Last time, I defined the diff algorithm, and gave a stupid implementation of it. Here, I’ll add improvement #1: better results by cheating (only I’ll call it “optimizing”).

We’re still very much in the realm of the mundane, here. But we can improve our diffs, a little, by first looking for head and tail matches, and then doing a stupid diff on what’s left. If the first twenty elements in list A are exactly the same as the first twenty elements in list B, and the last twenty elements in list A are exactly the same as the last twenty elements in list B, then you don’t need to bother comparing anything except what’s in between.

If we start by looking for head and tail matches, and then apply our stupid diff algorithm to what’s left, then (in our simple example, where list B simply added two consecutive lines in the middle) we get the ideal diff results: two inserts.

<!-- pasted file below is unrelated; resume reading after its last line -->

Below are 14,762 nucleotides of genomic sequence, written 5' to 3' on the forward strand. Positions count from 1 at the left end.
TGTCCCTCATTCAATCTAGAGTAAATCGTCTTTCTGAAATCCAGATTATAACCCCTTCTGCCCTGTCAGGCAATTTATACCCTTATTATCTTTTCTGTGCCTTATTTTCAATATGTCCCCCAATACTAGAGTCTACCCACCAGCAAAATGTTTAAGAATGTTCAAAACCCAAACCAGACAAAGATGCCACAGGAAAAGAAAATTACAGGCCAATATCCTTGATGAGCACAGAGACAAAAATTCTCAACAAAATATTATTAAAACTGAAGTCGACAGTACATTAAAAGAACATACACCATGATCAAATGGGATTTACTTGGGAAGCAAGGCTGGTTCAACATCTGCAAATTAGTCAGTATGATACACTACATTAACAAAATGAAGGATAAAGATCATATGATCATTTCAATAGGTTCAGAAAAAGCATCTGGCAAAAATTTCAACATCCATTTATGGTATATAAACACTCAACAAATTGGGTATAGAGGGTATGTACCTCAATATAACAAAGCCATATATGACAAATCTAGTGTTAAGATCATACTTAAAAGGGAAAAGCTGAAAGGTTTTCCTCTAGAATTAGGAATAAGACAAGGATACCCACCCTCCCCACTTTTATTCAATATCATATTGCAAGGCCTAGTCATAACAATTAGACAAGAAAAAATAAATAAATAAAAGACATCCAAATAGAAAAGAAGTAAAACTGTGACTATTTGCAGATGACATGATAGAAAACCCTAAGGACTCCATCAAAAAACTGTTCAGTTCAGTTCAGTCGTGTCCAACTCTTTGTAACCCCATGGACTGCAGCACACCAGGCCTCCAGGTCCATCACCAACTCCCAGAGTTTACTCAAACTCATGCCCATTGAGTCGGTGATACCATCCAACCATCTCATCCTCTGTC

Of course, this breaks down pretty quickly. Suppose list A is the lines from a source file. List B is the same file, but with a comment added at the beginning, a blank line deleted at the end, and no other changes. Now head and tail matches are no help; our stupid algorithm will still give stupid results.

That doesn’t mean that head and tail matches are worthless. In fact, they’re still very valuable. Looking for head and tail matches is an O(N) operation, which is substantially more efficient than any good diff algorithm is going to be — and reduces the number of lines you need to run through the more expensive (something like O(N²), I think, or O(ND), or something like that) operation, which is a huge win. Head and tail matches aren’t very valuable on their own, but they’re the first step in any reasonable diff implementation, even a stupid one.

Next time, we’ll make things a little more interesting, by turning the lists inside-out.